[VIEWPOINT]The meaning of the OlympicsThe opening ceremony and celebration of the 2004 Olympics, broadcast live throughout the world, made us ruminate on the true meaning of the Olympic games, which returned to their birthplace after 108 years.
The “homecoming after 108 years,” a phrase first used by the Joongang Ilbo, must have given readers a taste of romance and reminiscence. But scholars and students of sports may be reminded from the expression that the torch of the Olympics is an eternal vagabond.
As we saw in the 2002 World Cup, sports boast a distinguished superiority as a universal language. From the ancient Greek Olympics to the modern games, the universality of sports delivers the same message to mankind. It speaks the language of equality and benevolence, peace and friendship.
The domain of ancient Greece was grand, with its influence stretching throughout the world known to ancient people. Long before the expeditions of Alexander the Great, Greeks spread throughout the Mediterranean region by dominating the sea. Alternating between unity and hostility, Greeks struggled with the realities of life but reconciled to enrich their souls.
Ancient Greeks stopped fighting war, to run in the stadia of the Olympiad. In modern times, new versions of the athletic festival continue to be reproduced. Today, not just from the Mediterranean but from all over the world, male and female athletes flock to Athens.
Countries that have been competing and feuding with one another in economics, diplomacy and other fields gathered to participate in a celebration of the body and soul through the Olympic games. The Olympics in Athens embrace the United States, Iraq and Afghanistan silently despite the recent tragedies. The two Koreas entered the stadium together at the opening ceremony, proving that the Olympics is a celebration of peace.
But we often misinterpret that the idea of the Olympics is a completed entity. The spirit of the Olympics is destined to be in motion. Holding each other’s flags high, the United States and Iraq entered the stadium to a storm of applause. But somewhere in Iraq, the U.S. forces and Iraqi insurgents are exchanging fire. Hand in hand, South and North Korean athletes entered the stadium, but the two Koreas still have each other at gunpoint. You never know when a suicide bomb will explode in Israel. The Athens Olympics is still under a terrorist threat.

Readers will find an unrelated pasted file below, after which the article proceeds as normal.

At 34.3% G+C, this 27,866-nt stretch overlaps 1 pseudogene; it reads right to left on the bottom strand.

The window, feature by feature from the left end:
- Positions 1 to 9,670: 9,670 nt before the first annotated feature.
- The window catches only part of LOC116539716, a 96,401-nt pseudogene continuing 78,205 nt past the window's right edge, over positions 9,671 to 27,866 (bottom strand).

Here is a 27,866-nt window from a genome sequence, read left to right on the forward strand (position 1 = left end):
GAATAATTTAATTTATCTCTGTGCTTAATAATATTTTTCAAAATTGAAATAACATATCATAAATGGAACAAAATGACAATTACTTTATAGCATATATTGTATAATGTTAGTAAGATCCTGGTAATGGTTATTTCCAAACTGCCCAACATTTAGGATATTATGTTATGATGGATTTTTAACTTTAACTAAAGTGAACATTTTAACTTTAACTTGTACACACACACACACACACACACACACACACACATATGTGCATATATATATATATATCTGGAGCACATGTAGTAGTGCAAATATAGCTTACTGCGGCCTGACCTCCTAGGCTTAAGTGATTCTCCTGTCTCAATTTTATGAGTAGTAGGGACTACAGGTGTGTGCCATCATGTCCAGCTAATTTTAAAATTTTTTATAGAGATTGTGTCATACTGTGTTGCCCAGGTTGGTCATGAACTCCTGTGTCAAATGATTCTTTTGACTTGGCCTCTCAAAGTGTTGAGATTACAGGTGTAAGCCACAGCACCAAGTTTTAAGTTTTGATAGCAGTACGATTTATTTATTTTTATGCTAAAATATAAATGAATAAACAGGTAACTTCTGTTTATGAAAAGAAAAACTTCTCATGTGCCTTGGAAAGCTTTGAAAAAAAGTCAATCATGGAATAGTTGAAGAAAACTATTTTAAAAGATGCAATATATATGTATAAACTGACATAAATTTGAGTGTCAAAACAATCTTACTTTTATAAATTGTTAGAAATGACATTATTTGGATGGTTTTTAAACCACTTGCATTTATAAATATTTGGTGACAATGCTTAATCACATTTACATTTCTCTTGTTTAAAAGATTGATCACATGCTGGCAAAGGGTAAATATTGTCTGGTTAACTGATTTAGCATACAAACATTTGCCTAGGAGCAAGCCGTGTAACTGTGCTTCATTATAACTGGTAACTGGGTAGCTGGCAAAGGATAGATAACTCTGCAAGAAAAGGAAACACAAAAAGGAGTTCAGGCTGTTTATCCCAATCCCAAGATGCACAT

Is it reasonable that the Olympics should be enjoyed as nothing more than a sports festival, and the only language spoken is the rule of the game? Are sports for sports’ sake only? Considering that reality can’t be excluded in sports, the aestheticism of sports might not be appropriate.
Koreans are still frustrated that official records show that the gold medalist of the men’s marathon at the Berlin Olympics is recorded under the Japanese name Kitei Son, not Sohn Ki-jung. Are we truly free from the aestheticism of sports? The United States steadfastly claims that the true boxing champion of the 1988 Seoul Olympics is Roy Johns Jr., who won a silver medal.
I hope that Koreans, especially sports fans, can enjoy the Olympics with a more flexible attitude. If we consider sports as a battle of life and death, that is already far from the spirit of the Olympics. If we are only interested in the number and colors of the medals, it is not pretty. But the most fearful virus is indifference. Nothing can overcome the disease of indifference. If we keep our eyes on the game schedules of unknown athletes in unpopular sports and enjoy the games as they are, we might find a novel pleasure in this year’s Olympics.
* The writer is a professor of physical education at Seoul National University and the deputy head of the Korean Olympic Squad for the Athens Olympic Games. Translation by the JoongAng Daily staff.
by Kwon Yoon-bang